Clover Plants, what are some of the differences?
Clover plants are amazing plants in general, they act as living fertilizer, they create beautiful fields of flowers, and act as great forage for your animals, or who knows even you. But which species should you get? Which tastes the best, which spreads faster, which is easiest to grow? I’m going to answer all these questions and more down below.
Red Clover grows straight up, grows beautiful red flowers once to twice a year, and has a life span of 2-3 years. Red Clover wherever grown attracts beneficial creatures, especially bees, whilst at the same time adding nutrients to the soil via its roots. While on the other hand White Clover really doesn’t have a limited life span and also attracts beneficial creatures (to a slightly lower extent), it also fertilizes the soil via its root system. White Clover blooms usually in the spring and continues blooming for many months. Red clover is one of the only clover species with a deep taproot, which actually allows it to oxygenate hard, clay-rich soils.
Although I’ve had great success with Red Clover, it does require moisture, especially when first seeded for the first 2-3 days, White Clover also requires moisture but is somewhat more lenient to drought, whilst also spreading more when compared to the Red Clover. White Clover grows sideways and grows a low-growing mat on the soil that will continue to grow and expand until reaching a border.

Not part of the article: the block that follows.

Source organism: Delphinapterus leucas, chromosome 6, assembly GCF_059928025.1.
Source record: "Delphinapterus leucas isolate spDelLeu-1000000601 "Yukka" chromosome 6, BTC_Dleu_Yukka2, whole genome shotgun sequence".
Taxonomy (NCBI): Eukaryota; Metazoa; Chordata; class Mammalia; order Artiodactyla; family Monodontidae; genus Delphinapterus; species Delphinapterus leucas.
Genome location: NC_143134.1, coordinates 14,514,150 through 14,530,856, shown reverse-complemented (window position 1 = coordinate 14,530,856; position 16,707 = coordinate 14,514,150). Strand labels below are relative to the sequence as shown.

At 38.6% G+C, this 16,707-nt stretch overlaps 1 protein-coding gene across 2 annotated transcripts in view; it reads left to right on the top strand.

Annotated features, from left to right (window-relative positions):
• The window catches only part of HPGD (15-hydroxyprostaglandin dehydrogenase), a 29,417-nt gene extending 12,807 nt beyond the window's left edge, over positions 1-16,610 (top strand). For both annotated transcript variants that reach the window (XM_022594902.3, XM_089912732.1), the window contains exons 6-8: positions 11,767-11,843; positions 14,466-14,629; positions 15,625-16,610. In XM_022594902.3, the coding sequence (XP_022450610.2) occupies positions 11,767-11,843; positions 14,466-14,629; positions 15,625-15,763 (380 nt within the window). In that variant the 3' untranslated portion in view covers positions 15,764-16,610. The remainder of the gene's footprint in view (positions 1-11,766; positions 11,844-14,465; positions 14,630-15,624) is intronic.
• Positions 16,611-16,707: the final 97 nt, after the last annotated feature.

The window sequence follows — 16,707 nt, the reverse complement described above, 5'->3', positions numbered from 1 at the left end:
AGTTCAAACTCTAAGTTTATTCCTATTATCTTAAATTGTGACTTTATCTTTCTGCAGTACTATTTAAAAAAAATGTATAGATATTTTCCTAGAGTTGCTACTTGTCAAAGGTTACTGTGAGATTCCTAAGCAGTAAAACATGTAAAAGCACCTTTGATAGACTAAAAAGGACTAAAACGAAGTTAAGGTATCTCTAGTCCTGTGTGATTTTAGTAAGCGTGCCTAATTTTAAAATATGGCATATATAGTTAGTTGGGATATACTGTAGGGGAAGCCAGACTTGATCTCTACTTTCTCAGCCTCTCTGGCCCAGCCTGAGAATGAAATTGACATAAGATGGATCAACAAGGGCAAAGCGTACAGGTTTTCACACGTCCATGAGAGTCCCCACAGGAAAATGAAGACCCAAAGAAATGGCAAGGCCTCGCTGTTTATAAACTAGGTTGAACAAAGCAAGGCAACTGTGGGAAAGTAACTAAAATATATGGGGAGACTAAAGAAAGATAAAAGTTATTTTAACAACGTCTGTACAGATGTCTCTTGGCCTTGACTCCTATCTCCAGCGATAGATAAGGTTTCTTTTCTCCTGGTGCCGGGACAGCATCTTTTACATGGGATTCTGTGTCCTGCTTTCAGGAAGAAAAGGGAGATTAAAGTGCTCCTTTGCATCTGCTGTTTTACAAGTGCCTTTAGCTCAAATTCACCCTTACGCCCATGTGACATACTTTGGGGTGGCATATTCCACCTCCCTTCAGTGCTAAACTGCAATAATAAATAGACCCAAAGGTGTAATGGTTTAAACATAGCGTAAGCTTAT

White clover is slightly less palatable than Red Clover to me personally, but all species of clover have a unique awesome taste.
So really both have different benefits, and both could be great additions to your garden or farm. Do you want an aggressively spreading low maintenance plant, or a slightly higher maintenance plant that is just as nice just in different ways? It’s really up to you at that point.
Personally, I grow both and use them for different things. I use both as nitrogen-rich compost, and both I appreciate fully